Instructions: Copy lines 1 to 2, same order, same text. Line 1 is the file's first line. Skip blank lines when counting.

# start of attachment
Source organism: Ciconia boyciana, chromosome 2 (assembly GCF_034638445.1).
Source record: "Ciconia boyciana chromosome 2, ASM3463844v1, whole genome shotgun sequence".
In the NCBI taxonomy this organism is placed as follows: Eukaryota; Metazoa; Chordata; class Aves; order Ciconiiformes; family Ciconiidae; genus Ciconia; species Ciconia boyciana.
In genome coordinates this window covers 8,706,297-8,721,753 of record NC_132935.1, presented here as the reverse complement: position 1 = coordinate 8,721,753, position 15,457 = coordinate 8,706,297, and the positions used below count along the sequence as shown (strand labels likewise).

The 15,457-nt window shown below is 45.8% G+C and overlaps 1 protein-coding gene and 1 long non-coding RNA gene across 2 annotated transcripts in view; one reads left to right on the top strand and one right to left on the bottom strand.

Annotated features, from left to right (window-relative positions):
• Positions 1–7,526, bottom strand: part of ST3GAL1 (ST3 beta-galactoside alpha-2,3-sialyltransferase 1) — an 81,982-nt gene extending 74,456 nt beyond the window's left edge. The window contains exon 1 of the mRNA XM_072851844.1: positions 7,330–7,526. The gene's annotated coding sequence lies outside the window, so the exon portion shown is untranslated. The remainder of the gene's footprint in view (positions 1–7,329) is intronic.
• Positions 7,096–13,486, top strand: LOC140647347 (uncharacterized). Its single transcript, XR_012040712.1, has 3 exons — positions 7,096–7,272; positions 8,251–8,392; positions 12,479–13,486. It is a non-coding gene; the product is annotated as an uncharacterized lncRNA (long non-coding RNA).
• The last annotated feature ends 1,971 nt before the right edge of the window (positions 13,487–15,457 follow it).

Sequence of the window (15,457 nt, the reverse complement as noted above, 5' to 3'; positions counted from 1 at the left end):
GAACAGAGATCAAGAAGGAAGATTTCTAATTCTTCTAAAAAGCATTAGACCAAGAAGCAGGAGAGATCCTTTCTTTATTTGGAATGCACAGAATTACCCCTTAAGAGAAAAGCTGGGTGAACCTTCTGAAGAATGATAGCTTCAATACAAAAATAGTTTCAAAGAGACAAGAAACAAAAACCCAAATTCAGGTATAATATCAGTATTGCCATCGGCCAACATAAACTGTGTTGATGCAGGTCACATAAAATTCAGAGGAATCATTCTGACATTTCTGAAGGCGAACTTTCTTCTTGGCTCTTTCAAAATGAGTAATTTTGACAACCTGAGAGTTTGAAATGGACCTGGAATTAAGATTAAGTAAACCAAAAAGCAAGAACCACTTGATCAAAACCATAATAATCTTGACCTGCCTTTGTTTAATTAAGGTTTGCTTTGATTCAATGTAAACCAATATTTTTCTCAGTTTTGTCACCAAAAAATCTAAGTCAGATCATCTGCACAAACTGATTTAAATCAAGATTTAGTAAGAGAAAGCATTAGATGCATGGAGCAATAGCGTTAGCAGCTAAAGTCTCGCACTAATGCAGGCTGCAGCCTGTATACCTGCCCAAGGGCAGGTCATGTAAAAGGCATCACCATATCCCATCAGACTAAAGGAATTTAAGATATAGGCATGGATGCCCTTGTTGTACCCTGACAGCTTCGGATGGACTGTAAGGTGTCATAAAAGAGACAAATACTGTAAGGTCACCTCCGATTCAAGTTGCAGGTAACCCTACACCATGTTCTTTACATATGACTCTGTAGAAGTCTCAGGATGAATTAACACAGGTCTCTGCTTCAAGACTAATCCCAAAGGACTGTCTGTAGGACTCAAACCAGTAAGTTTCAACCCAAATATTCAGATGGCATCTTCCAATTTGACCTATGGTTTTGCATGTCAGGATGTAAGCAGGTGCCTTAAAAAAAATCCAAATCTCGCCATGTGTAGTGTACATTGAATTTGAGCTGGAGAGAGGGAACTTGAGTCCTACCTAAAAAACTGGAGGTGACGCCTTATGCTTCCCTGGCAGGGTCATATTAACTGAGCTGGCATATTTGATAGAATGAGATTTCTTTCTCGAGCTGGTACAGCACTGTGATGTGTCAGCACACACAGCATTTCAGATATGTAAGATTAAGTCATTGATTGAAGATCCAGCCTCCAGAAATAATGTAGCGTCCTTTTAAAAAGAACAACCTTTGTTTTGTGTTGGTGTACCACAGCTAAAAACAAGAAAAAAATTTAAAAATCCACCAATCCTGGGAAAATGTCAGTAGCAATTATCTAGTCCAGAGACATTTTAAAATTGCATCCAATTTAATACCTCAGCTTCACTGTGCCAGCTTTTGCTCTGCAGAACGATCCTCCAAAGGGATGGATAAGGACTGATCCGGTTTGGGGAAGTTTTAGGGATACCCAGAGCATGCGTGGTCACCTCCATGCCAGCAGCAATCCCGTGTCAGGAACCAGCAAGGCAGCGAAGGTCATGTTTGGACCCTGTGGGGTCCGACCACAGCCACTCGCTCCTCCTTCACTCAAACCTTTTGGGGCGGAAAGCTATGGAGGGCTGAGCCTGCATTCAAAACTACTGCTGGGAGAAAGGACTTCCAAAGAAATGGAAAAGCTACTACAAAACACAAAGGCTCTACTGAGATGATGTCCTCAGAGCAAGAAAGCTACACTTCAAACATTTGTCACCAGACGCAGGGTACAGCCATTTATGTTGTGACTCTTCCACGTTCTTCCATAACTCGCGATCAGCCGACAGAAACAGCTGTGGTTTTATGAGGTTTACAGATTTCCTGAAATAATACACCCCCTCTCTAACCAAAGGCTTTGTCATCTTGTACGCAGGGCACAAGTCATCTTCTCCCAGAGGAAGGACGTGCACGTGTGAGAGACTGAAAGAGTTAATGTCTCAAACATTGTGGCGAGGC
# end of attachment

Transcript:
Source organism: Ciconia boyciana, chromosome 2 (assembly GCF_034638445.1).
Source record: "Ciconia boyciana chromosome 2, ASM3463844v1, whole genome shotgun sequence".